• Disposable gloves (2 pairs), for handling chemicals
    • Chemical safety goggles
    • Chemicals; 12 grams (g) each of:
      • Copper sulfate
      • Strontium chloride
      • Boric acid
      • Sodium chloride

You will also need to gather these items:

  • White glue (1 small bottle), such as Elmer's
  • Bamboo skewers (12)
  • Masking tape
  • Pen or marker
  • Aluminum foil
  • Matches
  • Hard nonflammable outdoor surface like a sidewalk, driveway, or brick/concrete patio
  • Container of water
  • Heat resistant bowl (1); a soup or cereal bowl would work well
  • Lab notebook
  • Optional: video camera or digital camera and tripod
  • Optional: flashlight

Order Product Supplies

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Project Kit: $59.95

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Experimental Procedure

Safety Note: This experiment requires adult supervision. Do not breathe in dust from the chemicals and wear gloves when handling them to prevent contact with skin. Also avoid breathing combustion fumes from this experiment.

The results will be most clear in the dark. We suggest performing this science experiment outside in the evening on a nonflammable surface like brick, concrete, cement, or other driveway surface. Make sure that there are no flammable materials nearby. Be prepared for an emergency with a container of water. A fire extinguisher would also be a fine alternative.

Preparing the Chemical Skewers

  1. Do your background research so that you are knowledgeable about the terms, concepts, and questions, in the Background section.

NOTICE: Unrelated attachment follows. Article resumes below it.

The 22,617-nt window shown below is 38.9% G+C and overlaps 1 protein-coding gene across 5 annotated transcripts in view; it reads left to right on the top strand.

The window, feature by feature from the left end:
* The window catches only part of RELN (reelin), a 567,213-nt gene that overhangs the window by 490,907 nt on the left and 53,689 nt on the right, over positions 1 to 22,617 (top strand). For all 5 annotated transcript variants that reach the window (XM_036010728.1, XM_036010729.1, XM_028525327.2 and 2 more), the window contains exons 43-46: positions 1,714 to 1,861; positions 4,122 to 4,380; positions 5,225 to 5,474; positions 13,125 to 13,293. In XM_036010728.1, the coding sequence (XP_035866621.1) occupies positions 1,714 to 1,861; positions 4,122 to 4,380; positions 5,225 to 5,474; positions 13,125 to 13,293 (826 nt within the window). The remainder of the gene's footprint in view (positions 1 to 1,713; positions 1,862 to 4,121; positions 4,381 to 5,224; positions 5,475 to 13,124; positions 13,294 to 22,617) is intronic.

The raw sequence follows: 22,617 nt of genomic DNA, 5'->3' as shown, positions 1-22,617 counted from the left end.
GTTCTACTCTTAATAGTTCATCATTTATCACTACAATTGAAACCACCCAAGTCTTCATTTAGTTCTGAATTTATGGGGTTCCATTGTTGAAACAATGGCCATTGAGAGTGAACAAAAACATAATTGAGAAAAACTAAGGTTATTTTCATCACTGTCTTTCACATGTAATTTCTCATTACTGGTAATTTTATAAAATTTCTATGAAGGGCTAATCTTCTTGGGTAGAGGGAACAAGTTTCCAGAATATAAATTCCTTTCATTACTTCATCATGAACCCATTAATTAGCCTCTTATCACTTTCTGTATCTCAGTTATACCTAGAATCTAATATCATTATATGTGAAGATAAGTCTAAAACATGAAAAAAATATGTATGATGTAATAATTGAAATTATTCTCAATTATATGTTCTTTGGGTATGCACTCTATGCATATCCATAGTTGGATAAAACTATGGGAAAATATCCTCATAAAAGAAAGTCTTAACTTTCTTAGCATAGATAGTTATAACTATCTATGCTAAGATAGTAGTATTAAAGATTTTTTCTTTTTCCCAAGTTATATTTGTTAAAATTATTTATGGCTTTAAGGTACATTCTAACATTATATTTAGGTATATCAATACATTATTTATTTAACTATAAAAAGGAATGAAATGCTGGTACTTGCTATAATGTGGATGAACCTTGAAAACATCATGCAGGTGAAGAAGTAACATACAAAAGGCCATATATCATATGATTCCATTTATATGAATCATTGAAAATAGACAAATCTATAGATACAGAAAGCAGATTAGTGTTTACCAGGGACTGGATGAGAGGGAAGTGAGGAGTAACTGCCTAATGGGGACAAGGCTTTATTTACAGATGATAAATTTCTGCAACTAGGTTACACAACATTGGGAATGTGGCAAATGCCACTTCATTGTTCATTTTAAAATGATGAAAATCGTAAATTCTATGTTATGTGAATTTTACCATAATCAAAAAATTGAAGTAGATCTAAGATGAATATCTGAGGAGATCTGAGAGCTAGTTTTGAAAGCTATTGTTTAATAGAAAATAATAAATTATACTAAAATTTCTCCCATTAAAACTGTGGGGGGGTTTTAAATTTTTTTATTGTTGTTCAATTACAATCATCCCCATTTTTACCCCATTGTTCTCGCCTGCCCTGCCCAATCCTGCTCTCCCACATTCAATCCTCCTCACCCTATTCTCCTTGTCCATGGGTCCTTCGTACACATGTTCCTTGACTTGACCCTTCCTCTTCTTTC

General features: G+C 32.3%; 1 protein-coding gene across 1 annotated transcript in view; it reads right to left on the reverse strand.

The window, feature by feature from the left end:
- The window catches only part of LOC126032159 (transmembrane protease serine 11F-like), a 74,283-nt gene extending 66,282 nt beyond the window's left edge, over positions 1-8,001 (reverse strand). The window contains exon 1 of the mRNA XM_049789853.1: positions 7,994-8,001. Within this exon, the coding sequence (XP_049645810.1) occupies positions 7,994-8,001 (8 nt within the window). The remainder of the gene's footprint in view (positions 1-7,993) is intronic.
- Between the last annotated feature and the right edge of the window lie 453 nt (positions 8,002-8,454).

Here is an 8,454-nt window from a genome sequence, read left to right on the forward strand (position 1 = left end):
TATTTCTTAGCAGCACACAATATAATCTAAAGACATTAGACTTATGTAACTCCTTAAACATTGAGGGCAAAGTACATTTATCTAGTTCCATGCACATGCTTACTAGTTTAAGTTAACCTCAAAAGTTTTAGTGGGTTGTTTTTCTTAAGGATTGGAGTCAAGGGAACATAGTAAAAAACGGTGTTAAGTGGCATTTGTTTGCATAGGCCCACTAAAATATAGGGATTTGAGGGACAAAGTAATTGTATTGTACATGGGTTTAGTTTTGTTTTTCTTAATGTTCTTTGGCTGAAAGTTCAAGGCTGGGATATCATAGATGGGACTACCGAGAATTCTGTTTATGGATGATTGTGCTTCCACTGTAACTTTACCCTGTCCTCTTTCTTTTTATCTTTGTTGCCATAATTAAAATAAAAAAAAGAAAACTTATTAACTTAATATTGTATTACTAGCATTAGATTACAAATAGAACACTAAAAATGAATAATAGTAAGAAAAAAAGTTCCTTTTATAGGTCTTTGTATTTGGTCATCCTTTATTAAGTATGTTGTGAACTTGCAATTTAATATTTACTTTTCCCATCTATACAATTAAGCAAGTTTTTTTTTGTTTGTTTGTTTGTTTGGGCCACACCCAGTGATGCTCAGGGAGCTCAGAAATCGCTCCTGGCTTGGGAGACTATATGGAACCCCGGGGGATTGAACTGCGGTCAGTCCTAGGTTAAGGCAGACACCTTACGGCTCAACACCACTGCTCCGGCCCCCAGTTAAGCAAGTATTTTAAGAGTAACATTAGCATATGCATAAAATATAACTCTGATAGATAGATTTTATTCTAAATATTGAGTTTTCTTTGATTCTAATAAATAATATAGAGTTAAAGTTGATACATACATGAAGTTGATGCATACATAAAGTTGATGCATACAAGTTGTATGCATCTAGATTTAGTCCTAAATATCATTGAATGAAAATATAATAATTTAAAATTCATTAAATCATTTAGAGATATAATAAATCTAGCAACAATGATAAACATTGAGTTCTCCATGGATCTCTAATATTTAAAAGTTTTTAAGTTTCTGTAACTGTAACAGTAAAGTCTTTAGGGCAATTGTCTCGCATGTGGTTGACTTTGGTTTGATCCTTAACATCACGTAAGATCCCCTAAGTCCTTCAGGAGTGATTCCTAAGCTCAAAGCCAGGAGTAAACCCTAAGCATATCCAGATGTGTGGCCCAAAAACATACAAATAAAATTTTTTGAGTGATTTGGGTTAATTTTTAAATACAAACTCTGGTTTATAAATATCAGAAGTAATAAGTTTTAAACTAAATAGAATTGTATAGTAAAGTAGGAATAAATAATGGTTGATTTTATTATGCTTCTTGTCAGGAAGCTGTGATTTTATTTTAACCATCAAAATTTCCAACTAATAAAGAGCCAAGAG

2. Have an adult present when you do the experiment, and follow all of the safety precautions, above.
  3. Several hours before sunset (a day or more is also fine), prepare the bamboo skewers. You will be making 3 skewers per chemical.
  4. Put a piece of masking tape around the blunt end of each skewer (a total of 12 skewers) like a flag as seen in Figure 3, below. With a pen, write the name of a chemical on each skewer's masking tape label.
    1. In the end you should have 3 skewers labeled for each chemical.
science kit chemical covered skewer for flame test Physics science project
Figure 3. A completed skewer is shown here. Notice the masking tape label at the blunt end, and the copper sulfate coating approximately 1 inch of the tip.
  1. Apply a thin layer of glue to the last 2 to 3 centimeters (cm) of the tip of a skewer as shown in Figure 4, below.
    1. Just a little bit of glue is enough.
    2. You can squeeze the glue directly from the glue bottle onto the skewer.
creating chemical covered skewer for flame test Physics science project
Figure 4. Cover approximately 2 to 3 cm of the tip of each skewer with a small amount of glue. Make sure the glue is on all sides of the skewer.
  1. While wearing the chemical goggles and disposable gloves, dip the glue-coated tip end of the skewer in the jar of chemical. Twist the skewer back and forth a bit to coat the skewer with the chemical.